Forgive my ignorance of the "Fast and Furious" films. Believe it or not, this fifth installment is the first I've seen in its entirety. I could generally care less about car culture and only just learned how to change my own oil. The closest I come to drifting is in "Mario Kart." I am not the target audience. But as the producers have apparently exhausted street racing tropes, they've pimped the franchise out to the masses. Color me impressed, it actually works.
"Fast Five" may be brainless action, but at least it's the type that revels in its own ridiculousness. The genre has lately fallen into a self-serious slump, teeming with stern-faced heroes who don't enjoy saving the world one bit. Conversely and to all appearances, Vin Diesel and company couldn't be having a better time tearing up the streets of Rio de Janeiro. Sometimes a fast car and a toothy grin is all you need.
Director Justin Lin obviously appreciates the simple and satisfying marriage of physical stunt work and compelling cinematography. Granted, it's no master's course in action filmmaking, but his use of the camera to transfer momentum is undeniably effective. Particularly impressive are his opening and closing chase sequences, in which he employs CGI sparingly in favor of real vehicles and visceral wrecks. Smartly favored in the trailer, "Fast Five" is bookended by an hour of easy escapism.
The problem is everything in between. No one was expecting Shakespeare, but Lin and screenwriter Chris Morgan should have at least dog-eared the bit about brevity being the soul of wit. At two hours 10 minutes, "Fast Five" is longer than it has any earthly business being. The bloated running time allows for some presumably obligatory street races and more tiresome exposition than you can shake a stick shift at.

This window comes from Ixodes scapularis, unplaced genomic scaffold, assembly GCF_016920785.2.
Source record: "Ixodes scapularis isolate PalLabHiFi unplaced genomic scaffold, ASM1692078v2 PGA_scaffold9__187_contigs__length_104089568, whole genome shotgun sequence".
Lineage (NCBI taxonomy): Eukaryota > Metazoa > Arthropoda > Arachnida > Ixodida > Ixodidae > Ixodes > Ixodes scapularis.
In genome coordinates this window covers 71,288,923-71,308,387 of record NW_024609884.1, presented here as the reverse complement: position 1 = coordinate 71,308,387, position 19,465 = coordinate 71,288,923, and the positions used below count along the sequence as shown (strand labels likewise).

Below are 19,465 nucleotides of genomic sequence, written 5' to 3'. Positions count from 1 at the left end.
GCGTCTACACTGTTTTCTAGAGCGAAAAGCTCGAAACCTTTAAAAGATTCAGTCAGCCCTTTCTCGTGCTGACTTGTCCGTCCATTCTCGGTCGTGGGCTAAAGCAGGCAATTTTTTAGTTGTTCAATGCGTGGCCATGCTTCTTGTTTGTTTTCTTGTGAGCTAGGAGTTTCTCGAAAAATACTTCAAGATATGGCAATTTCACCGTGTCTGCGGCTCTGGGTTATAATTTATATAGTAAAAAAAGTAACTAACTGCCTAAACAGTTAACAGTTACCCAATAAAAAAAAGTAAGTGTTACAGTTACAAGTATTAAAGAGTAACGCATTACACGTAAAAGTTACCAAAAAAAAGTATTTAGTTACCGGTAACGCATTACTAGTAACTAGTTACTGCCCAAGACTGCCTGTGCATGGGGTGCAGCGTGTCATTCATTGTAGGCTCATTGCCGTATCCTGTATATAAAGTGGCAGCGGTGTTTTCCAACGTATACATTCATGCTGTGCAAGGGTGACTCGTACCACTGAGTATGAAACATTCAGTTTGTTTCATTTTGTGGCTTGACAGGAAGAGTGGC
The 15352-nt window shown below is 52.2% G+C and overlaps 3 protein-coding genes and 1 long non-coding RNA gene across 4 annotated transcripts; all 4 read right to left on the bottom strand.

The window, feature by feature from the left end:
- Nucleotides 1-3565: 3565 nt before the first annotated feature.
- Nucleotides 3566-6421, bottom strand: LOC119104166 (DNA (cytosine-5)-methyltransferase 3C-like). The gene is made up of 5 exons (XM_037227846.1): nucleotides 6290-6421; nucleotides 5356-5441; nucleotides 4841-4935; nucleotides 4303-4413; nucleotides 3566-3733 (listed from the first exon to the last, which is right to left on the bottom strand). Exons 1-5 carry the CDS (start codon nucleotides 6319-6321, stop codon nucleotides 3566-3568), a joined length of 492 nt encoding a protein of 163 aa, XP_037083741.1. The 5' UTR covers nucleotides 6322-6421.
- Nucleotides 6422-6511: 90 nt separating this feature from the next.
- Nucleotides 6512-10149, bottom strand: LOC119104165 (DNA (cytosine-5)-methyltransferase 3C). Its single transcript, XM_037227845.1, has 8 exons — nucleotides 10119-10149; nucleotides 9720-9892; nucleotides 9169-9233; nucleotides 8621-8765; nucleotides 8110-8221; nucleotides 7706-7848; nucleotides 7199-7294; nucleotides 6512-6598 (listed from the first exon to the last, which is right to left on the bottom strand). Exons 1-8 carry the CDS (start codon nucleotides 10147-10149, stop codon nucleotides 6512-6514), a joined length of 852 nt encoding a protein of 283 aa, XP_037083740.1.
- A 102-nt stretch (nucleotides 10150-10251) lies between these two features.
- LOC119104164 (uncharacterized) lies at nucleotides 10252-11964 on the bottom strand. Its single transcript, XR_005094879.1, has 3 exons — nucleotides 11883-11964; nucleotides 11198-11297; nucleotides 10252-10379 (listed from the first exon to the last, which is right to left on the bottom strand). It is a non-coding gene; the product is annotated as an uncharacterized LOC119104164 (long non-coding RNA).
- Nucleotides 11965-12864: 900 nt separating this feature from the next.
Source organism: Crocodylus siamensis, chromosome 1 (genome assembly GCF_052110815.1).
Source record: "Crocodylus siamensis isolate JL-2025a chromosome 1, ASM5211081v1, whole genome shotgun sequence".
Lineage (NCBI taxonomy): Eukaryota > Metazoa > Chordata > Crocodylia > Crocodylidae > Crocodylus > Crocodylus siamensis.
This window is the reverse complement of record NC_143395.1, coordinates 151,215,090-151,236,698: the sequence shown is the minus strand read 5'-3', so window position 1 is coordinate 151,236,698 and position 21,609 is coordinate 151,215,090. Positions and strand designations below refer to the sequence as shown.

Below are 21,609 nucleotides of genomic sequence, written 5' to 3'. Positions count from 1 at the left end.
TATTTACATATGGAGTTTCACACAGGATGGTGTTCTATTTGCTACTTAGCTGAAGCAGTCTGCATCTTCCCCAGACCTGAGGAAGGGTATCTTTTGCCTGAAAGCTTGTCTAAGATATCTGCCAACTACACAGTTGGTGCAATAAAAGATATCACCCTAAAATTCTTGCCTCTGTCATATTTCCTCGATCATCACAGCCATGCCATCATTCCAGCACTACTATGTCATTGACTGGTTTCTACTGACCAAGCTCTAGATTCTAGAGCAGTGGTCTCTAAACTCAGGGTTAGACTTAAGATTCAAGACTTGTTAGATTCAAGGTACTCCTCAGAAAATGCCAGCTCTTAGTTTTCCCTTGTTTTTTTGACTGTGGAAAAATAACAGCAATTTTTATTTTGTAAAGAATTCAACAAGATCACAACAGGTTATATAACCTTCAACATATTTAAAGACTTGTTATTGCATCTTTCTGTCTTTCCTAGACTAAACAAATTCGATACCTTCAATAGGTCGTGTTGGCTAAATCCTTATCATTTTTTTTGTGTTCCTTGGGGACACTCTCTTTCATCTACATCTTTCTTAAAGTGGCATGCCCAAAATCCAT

Hours seem to wither away in a dimly lit garage where story beats are spoon-fed to the audience. Get on with it; "Fast Five" is a "one last job" heist film with few surprises. Whole swaths of the story could be cut—they exist solely to justify more drag races, fistfights, and shootouts. Morgan also relies on cheap, microwavable drama in his peripheral storytelling: an unexpected pregnancy and leftfield romances add little depth to the proceedings. Having his characters emote plays to nobody's strengths.
Thankfully, the charisma of the cast buoys any less than Oscar-worthy performances. Diesel comes off surprisingly empathetic as the muscle-bound mastermind of the hundred million dollar heist. Along the way, he spars with a gargantuan federal agent played by The Rock, and calls in help from a colorful cast of returning characters, including an ex-rival (Paul Walker), his sister (Jordana Brewster), a smooth-talker (Tyrese Gibson), and a safecracker (Ludacris).
Despite its lulls, "Fast Five" kicks the summer off right. With more judicious pacing, it might have been the perfect Saturday afternoon snack, but junk food necessitates a conservative serving size. Lin's overlong film is fortunately punctuated by the sort of tangible high-octane action that has become a rarity in the age of CGI superpowers and spell craft. Even if you're as unfamiliar with the franchise as I was yesterday, you'll likely find this fifth installment immediately accessible and intermittently fun. Now if you'll excuse me, I have a date with my 2001 automatic transmission Toyota Camry.